Britain's Alarm Over Acid Attacks
Acid attacks are catching on in Britain. The numbers may still be small relative to other violent crimes, but they're sharply on the rise. These assaults are especially shocking -- and they're attracting feverish attention, which could inspire copycats. The government needs to act.
The U.K. now has one of the highest rates of recorded acid attacks in the world, according to the Acid Survivors Trust International. Last year, there were more than 450 in London alone, up nearly 75 percent from 2015. Just last night, two assailants on a moped carried out five more.
These incidents are often devastating -- resulting in permanent disfigurement and requiring years of medical and psychological help. A victim in one prominent recent case has called for action, and hundreds of thousands have signed a petition in support.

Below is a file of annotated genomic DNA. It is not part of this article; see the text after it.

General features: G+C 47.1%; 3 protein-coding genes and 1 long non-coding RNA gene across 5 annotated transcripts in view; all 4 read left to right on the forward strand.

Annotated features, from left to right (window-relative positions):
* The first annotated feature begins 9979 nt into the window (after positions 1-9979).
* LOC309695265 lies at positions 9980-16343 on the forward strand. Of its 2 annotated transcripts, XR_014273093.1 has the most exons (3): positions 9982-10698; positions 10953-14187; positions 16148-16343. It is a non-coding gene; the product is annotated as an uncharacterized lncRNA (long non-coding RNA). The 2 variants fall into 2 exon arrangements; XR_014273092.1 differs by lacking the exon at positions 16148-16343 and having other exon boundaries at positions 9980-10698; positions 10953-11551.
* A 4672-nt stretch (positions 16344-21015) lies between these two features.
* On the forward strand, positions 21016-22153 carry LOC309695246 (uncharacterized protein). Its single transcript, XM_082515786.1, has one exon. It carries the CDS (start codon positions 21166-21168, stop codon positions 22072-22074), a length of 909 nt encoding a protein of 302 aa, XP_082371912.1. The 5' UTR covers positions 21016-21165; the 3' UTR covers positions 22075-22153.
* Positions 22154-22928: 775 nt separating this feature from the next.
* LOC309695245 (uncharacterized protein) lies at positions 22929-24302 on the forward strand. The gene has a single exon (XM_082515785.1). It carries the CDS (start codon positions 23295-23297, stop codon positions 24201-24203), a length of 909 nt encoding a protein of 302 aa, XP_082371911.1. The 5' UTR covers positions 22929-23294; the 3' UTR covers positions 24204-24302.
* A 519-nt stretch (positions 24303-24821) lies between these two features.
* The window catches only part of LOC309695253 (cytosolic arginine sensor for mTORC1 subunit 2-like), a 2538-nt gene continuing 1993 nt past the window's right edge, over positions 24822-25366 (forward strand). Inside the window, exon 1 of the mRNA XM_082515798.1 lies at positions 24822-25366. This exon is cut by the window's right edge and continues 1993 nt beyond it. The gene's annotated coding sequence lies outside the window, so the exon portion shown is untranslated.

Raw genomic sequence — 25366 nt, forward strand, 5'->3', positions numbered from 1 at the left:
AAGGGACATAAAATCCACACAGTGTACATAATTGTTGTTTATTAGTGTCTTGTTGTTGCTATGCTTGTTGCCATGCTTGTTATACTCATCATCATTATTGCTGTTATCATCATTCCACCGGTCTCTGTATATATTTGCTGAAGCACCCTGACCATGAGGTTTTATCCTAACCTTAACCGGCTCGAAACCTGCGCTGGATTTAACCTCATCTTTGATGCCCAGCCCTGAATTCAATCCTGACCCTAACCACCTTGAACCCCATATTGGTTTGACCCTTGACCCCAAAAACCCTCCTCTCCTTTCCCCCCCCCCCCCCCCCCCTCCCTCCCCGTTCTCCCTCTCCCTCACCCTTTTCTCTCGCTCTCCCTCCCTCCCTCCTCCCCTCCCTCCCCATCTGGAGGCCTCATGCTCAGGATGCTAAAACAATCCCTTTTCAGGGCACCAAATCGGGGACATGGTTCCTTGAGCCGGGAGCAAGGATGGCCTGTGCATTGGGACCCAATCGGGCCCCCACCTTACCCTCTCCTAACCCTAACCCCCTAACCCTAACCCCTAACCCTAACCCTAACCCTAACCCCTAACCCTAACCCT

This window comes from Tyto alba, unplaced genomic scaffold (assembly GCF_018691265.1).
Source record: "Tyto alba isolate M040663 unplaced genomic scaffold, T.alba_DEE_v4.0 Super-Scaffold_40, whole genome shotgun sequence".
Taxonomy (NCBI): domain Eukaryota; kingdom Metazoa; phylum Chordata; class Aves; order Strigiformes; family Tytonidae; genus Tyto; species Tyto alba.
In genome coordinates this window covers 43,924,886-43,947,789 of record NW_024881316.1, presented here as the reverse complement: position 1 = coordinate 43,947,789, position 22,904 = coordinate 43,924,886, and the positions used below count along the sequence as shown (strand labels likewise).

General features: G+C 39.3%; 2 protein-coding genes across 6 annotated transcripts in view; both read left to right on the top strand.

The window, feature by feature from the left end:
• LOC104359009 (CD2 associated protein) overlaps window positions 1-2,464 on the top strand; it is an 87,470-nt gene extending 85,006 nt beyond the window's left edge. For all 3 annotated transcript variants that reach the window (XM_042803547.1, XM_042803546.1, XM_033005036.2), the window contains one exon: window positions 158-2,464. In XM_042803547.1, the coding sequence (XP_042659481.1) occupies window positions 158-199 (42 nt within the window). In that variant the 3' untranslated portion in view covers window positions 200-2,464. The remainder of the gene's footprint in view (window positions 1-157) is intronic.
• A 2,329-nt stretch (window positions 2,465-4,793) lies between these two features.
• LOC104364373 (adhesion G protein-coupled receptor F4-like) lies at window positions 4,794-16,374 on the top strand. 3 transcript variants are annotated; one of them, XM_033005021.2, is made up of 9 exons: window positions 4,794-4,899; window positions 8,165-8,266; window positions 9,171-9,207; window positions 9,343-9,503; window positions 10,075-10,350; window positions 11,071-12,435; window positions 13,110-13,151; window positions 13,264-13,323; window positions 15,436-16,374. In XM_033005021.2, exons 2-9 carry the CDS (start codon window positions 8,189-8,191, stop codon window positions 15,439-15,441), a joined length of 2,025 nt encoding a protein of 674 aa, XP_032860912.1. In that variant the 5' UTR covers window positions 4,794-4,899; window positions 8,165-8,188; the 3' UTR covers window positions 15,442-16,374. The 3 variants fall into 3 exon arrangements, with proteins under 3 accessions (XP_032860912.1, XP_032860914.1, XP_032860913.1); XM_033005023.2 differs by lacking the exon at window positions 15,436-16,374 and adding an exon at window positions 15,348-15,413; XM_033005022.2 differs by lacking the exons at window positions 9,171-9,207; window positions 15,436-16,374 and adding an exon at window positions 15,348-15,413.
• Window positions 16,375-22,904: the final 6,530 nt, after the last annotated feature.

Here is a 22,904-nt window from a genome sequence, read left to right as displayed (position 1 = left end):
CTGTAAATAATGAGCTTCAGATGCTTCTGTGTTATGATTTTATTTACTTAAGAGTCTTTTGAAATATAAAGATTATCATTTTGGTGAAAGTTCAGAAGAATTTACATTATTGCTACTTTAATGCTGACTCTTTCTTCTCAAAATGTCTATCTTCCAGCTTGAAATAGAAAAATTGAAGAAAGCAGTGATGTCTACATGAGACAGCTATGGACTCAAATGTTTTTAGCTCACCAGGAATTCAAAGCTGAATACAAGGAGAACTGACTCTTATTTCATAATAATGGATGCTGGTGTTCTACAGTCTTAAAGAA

Britain strictly regulates possession of guns -- and knives as well, to a lesser extent. But control of poisons and other dangerous chemicals is focused not on would-be users but on sellers. Anyone is free to buy acid, and it's cheap and easily concealed. New regulation should never be undertaken on a whim, but it looks warranted in this case. Possession of dangerous acids needs to be restricted.
Punishment for acid attacks should be made more severe as well. At the moment they're dealt with as ordinary violent assaults. Frequently, charges aren't brought; when they are, sentences vary and send no consistent message. This fails to do justice to a crime of calculated and extreme cruelty. Acid attacks should be recognized as a separate category of violent crime with stricter punishment of offenders.
Maybe Prime Minister Theresa May's government can set an example for other countries where using acid as a weapon is common, and law enforcement too lax. In any case, Britain should act before its own problem gets any worse.
--Editors: Therese Raphael, Clive Crook
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